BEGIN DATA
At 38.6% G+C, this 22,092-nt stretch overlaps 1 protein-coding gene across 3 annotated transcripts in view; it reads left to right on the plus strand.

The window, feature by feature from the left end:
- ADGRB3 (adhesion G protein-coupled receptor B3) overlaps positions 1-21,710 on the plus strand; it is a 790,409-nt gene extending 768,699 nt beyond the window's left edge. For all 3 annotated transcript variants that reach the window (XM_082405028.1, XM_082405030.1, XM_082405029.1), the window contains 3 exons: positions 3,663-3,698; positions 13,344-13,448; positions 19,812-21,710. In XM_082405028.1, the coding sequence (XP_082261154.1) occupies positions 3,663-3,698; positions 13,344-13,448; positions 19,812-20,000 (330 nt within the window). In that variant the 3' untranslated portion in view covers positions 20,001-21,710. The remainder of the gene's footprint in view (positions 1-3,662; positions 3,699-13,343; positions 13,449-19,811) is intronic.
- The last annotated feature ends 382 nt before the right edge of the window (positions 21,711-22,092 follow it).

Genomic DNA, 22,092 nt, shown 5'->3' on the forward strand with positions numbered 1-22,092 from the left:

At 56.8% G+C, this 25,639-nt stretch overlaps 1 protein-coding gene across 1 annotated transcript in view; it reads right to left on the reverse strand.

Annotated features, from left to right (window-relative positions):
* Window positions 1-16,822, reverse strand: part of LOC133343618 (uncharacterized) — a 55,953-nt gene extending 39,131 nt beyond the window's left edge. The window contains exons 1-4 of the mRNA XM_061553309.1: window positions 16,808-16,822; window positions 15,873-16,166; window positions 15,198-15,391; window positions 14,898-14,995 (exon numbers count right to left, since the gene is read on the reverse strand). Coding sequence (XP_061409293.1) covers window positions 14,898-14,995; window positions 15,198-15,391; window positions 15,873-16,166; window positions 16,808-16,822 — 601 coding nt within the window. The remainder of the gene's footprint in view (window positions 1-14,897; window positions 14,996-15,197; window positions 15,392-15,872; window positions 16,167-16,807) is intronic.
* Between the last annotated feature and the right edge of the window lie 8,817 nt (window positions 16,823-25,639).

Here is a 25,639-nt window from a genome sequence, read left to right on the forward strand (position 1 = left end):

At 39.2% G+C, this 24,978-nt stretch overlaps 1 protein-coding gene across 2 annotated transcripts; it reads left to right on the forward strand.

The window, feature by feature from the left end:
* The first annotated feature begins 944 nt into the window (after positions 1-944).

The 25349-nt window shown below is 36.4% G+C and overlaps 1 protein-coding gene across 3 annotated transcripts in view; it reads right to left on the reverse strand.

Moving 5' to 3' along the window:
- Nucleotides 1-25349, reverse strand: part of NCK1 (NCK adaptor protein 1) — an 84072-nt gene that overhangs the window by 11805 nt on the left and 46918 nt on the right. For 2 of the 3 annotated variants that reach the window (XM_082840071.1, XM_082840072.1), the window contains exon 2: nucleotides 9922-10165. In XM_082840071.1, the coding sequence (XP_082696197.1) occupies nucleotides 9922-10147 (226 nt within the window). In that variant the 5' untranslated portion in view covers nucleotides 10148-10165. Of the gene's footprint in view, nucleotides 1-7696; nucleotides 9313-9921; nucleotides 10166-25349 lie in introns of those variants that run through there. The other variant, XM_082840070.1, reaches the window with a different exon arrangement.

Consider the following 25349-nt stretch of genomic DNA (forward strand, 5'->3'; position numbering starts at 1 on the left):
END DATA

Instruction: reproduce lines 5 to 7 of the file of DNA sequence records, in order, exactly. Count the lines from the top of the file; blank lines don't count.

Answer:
Genomic DNA, 22,092 nt, shown 5'->3' on the forward strand with positions numbered 1-22,092 from the left:

At 56.8% G+C, this 25,639-nt stretch overlaps 1 protein-coding gene across 1 annotated transcript in view; it reads right to left on the reverse strand.

Annotated features, from left to right (window-relative positions):